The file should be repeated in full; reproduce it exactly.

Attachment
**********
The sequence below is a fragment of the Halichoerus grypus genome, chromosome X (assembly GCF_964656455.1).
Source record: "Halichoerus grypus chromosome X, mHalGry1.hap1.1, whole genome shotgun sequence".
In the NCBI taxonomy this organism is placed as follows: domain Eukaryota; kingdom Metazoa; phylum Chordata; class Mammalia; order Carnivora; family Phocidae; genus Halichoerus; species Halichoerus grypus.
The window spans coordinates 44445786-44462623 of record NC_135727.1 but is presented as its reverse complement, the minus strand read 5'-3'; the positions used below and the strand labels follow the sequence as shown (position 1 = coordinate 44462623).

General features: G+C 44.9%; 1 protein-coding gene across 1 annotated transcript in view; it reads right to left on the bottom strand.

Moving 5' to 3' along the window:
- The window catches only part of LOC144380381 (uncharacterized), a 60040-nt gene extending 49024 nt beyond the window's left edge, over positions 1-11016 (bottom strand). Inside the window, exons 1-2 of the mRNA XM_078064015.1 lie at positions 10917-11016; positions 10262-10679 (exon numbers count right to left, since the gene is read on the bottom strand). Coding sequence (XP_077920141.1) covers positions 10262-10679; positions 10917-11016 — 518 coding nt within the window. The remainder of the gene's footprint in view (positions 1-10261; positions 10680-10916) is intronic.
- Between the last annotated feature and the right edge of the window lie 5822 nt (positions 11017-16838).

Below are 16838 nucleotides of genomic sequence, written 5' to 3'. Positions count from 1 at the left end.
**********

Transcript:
The sequence below is a fragment of the Halichoerus grypus genome, chromosome X (assembly GCF_964656455.1).
Source record: "Halichoerus grypus chromosome X, mHalGry1.hap1.1, whole genome shotgun sequence".
In the NCBI taxonomy this organism is placed as follows: domain Eukaryota; kingdom Metazoa; phylum Chordata; class Mammalia; order Carnivora; family Phocidae; genus Halichoerus; species Halichoerus grypus.
The window spans coordinates 44445786-44462623 of record NC_135727.1 but is presented as its reverse complement, the minus strand read 5'-3'; the positions used below and the strand labels follow the sequence as shown (position 1 = coordinate 44462623).

General features: G+C 44.9%; 1 protein-coding gene across 1 annotated transcript in view; it reads right to left on the bottom strand.

Moving 5' to 3' along the window:
- The window catches only part of LOC144380381 (uncharacterized), a 60040-nt gene extending 49024 nt beyond the window's left edge, over positions 1-11016 (bottom strand). Inside the window, exons 1-2 of the mRNA XM_078064015.1 lie at positions 10917-11016; positions 10262-10679 (exon numbers count right to left, since the gene is read on the bottom strand). Coding sequence (XP_077920141.1) covers positions 10262-10679; positions 10917-11016 — 518 coding nt within the window. The remainder of the gene's footprint in view (positions 1-10261; positions 10680-10916) is intronic.
- Between the last annotated feature and the right edge of the window lie 5822 nt (positions 11017-16838).

Below are 16838 nucleotides of genomic sequence, written 5' to 3'. Positions count from 1 at the left end.